Diabetic retinopathy is best treated and managed with early detection and diagnosis. This can be especially important for children with Type 1 Diabetes Mellitus. The earlier we can detect and diagnose the diabetic eye problems, the better we can prepare to help prevent vision loss. Most often diabetic retinopathy is diagnosed during a dilated exam of the retina during an eye exam. However, we also have a very sensitive non-invasive “kid friendly” imaging system in our office called Optical Coherence Tomography (OCT) that can help us detect the very earliest types of changes from diabetes-even before they might be visible during a dilated retinal exam.

According to a clinical study reported in the journal Ophthalmic Surgery, Laser and Imaging Retina Type 1 Diabetes Mellitus causes and degenerative effect on certain nerve cells in the retina even before the breakdown of blood vessels occurs with diabetic retinopathy. From this research, it is thought that OCT may be more useful than just a dilated retinal exam in kids with Type 1 Diabetes Mellitus.

If you or someone you know has a child or young adult with Type 1 Diabetes Mellitus, please make sure they are having regular eye exams as diabetic retinopathy is manageable and vision loss preventable with early detection, diagnosis and treatment. Please call your local optometrist to schedule an appointment. If specialty care, treatment or cataract surgery is required, please ask to be referred to one of the physicians at Eyecare Medical Group, 53 Sewall Street, Portland, Maine 04102 at 888-374-2020, or visit Eyecare Medical Group, Google+ or facebook.com/eyecaremedicalgroup.



Sunday, November 4, 2018

Artificial Intelligence Can Help Prevent Diabetic Eye Problems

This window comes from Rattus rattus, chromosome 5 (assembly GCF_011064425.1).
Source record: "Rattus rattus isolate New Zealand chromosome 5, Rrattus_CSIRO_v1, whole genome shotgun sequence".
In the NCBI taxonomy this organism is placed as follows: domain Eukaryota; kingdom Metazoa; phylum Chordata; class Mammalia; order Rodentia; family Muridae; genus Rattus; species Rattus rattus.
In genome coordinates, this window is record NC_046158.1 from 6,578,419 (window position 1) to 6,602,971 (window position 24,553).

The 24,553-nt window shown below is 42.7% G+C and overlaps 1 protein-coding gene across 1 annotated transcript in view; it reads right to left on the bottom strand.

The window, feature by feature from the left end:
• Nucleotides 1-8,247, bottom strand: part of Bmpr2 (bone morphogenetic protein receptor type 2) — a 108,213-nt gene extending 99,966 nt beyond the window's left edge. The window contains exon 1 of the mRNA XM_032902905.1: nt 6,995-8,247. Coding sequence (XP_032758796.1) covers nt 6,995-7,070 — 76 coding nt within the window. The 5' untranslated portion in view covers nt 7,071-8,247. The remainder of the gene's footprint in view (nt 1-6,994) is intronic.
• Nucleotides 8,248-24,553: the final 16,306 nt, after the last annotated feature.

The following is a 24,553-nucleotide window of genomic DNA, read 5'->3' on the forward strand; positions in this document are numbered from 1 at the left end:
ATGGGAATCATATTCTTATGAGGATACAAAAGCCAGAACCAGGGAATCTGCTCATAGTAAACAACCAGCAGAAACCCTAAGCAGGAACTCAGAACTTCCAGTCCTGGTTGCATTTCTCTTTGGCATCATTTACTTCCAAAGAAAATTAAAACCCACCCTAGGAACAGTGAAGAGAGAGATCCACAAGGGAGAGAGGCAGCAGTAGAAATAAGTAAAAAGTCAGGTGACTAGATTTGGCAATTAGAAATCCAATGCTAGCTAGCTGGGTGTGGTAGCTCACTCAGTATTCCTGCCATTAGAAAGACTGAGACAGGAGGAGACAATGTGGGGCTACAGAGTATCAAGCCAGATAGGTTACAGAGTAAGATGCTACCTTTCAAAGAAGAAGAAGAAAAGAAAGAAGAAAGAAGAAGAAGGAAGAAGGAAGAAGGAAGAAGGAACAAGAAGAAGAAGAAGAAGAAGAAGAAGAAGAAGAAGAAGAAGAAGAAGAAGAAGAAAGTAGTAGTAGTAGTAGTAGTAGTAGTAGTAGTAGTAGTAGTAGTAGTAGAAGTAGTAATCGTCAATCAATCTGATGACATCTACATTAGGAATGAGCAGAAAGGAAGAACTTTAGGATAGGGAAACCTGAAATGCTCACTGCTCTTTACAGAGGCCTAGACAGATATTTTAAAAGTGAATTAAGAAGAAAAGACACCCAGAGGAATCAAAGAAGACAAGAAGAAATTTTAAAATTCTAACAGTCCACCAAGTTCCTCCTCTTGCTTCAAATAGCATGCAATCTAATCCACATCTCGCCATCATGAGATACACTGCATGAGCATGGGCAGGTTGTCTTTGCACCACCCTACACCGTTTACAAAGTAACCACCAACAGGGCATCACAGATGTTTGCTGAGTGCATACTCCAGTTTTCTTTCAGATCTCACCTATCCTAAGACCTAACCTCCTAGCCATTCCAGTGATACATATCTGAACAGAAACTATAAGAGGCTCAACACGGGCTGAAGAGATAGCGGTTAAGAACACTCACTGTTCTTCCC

Diabetic retinopathy (DR) is one of the leading causes of preventable blindness globally. Yet, many diabetic patients still do not schedule regular diabetic eye exams as requested by their physicians. Referral to an eye doctor for early diagnosis and treatment is the key to preventing vision loss in diabetics. Performing retinal screening examinations on all diabetic patients is an unmet need, and leads to many undiagnosed and untreated cases of DR. Recently researcher-clinicians reported their work to develop an artificial intelligence automated algorithm for retinal photographs that would help with referral from primary care physicians to ophthalmologists of eyes with DR for further evaluation and treatment. The study suggests that this method of screening would aid in reducing the rate of vision loss, enabling timely and accurate diagnoses.

If you or someone you know is diabetic please be sure to have regular eye exams as diabetic retinopathy is manageable and vision loss preventable with early detection, diagnosis and treatment. Please call your local optometrist to schedule an appointment. If specialty care, treatment or cataract surgery is required, please ask to be referred to one of the physicians at Eyecare Medical Group, 53 Sewall Street, Portland, Maine 04102 at 888-374-2020, or visit Eyecare Medical Group, Google+ or facebook.com/eyecaremedicalgroup.


Tuesday, October 23, 2018

Laser Treatment or Eye Drops for Glaucoma?


Can Laser Treatment Replace Eye Drops for Glaucoma?